2. Throw away all food that are contaminated by the meal worms. At any given time, with the right incubation condition, a meal worm beetle can lay from between 70 to 100 eggs that ultimately hatch into larvae in one week. You can probably imagine the number of meal worms that can populate your food stash if left unchecked. It might seem wasteful but if one pack of cereal has several meal worms, chances are the others beside it has them as well so throw them out; meal worms are never solitary. Once you’ve disposed of the contaminated foods, don’t stop there. Spray the entire area with disinfectant, clean and dry, and then replace the food.
  3. Put all your food in airtight plastic containers. Tupperwares and plastic containers are perfect holders for your food. They protect it as well as prevent pests and insects from eating through them. You might wonder if storage bags are also okay; they’re not. Meal worms can simply eat through the bags. Make sure that the plastic containers are sealed tight. Any cracks or openings, no matter how small, are valid entry points for the worms. Remember, they’re small and can get in into small openings given the chance.
    Also, if you will not be using some dried foods for a while, put them in your freezer. Two things are accomplished by this: one, meal worms will not be able to get to them, and two, the cold will kill those that are already in there that you haven’t found yet.
  4. Hire an exterminator. A professional exterminator will be able to get rid of any pest infestation in your house, including meal worms. They will be able to do a better job of eradicating the pest problem since they have been trained for just the job and they have much more experience dealing with these insects than you. They also have the necessary materials to get the job done.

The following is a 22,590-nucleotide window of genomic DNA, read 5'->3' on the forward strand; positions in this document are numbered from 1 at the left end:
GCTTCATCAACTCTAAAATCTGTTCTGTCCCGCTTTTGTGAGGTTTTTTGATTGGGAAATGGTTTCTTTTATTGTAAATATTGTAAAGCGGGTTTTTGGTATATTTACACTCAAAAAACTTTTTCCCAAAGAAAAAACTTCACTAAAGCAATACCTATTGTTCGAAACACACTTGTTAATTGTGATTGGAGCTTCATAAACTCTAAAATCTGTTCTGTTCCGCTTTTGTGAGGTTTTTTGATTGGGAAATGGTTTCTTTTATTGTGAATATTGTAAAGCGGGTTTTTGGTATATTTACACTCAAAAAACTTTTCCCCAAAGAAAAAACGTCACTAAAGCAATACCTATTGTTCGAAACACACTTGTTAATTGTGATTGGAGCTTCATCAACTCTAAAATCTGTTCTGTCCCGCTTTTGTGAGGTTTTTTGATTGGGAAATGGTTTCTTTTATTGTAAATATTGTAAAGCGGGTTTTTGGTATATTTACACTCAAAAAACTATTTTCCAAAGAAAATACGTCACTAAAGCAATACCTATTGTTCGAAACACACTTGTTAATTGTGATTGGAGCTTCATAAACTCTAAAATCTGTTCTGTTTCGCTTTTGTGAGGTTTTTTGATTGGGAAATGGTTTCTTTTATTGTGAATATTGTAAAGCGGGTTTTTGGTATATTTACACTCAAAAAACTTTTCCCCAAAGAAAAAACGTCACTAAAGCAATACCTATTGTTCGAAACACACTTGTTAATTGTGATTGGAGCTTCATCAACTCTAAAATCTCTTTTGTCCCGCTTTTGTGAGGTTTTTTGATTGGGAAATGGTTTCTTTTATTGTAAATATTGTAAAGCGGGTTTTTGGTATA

5. Gather the meal worms and sell them. There is one big advantage to meal worms: they are typically used as food source for pet reptiles and birds. They are also commonly used as fishing bait, so don’t be surprised if you see meal worms in your favorite pet shop.Knowing that they are prized as feeds, you can gather all the meal worms that you have and then sell them for a sum, either to your friends or to other people. Try putting up an ad on the Internet about it. More often than not, you will have buyers interested in them. In this way, you can get rid of them while making some extra side money to boot.

The good thing about meal worms that get born and hatch in the house is that they’re not harmful to you or make you sick, so don’t panic if you just found out that the food you ate have them. In fact, in some countries, meal worms are eaten just like any other delicacy. Still, if you really feel that you need to get rid of them (and you won’t be faulted for this), then the above tips should help a lot.

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Nicole Harding

2 Comments

  • Im trying to figure out exactly what I have in my kitchen pantry. It seem they starts out as maggot or a meal worm form and then turn into this flying insect. They congregate in my food pantry in the kitchen and eventually start flying around the house where I usually zap them. They are not like a fly but a small flying insect. Ive noticed a lot of maggot looking cacoons all over the pantry and attached to food packages and inside any unsealed containers. From reading they dont have the same functions as a maggot or meal worm. There are simularities but no flying insect is mentioned. I dont even know if “insect” is the proper name”. I have clean out the pantry totally and threw away a lot of items but they have returned. Not sure what to do. HELP!